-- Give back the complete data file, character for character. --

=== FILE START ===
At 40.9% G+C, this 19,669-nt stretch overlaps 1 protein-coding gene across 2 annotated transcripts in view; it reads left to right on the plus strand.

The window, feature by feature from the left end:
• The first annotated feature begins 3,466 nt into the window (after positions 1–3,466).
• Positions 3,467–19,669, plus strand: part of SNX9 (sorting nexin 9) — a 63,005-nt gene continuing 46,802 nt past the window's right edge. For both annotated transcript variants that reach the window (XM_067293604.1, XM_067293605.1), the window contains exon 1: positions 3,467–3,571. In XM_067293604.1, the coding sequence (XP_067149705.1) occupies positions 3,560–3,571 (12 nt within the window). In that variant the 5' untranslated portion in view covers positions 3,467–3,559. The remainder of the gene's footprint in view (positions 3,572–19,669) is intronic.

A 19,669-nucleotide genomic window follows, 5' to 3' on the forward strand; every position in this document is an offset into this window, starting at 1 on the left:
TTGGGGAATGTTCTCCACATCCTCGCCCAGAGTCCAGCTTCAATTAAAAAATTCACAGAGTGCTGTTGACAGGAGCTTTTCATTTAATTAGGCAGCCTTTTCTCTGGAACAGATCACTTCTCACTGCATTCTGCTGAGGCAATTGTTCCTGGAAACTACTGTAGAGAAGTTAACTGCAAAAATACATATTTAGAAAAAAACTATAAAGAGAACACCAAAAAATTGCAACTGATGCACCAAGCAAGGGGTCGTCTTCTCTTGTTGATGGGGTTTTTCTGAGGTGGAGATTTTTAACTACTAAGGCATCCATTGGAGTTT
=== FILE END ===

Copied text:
At 40.9% G+C, this 19,669-nt stretch overlaps 1 protein-coding gene across 2 annotated transcripts in view; it reads left to right on the plus strand.

The window, feature by feature from the left end:
• The first annotated feature begins 3,466 nt into the window (after positions 1–3,466).
• Positions 3,467–19,669, plus strand: part of SNX9 (sorting nexin 9) — a 63,005-nt gene continuing 46,802 nt past the window's right edge. For both annotated transcript variants that reach the window (XM_067293604.1, XM_067293605.1), the window contains exon 1: positions 3,467–3,571. In XM_067293604.1, the coding sequence (XP_067149705.1) occupies positions 3,560–3,571 (12 nt within the window). In that variant the 5' untranslated portion in view covers positions 3,467–3,559. The remainder of the gene's footprint in view (positions 3,572–19,669) is intronic.

A 19,669-nucleotide genomic window follows, 5' to 3' on the forward strand; every position in this document is an offset into this window, starting at 1 on the left:
TTGGGGAATGTTCTCCACATCCTCGCCCAGAGTCCAGCTTCAATTAAAAAATTCACAGAGTGCTGTTGACAGGAGCTTTTCATTTAATTAGGCAGCCTTTTCTCTGGAACAGATCACTTCTCACTGCATTCTGCTGAGGCAATTGTTCCTGGAAACTACTGTAGAGAAGTTAACTGCAAAAATACATATTTAGAAAAAAACTATAAAGAGAACACCAAAAAATTGCAACTGATGCACCAAGCAAGGGGTCGTCTTCTCTTGTTGATGGGGTTTTTCTGAGGTGGAGATTTTTAACTACTAAGGCATCCATTGGAGTTT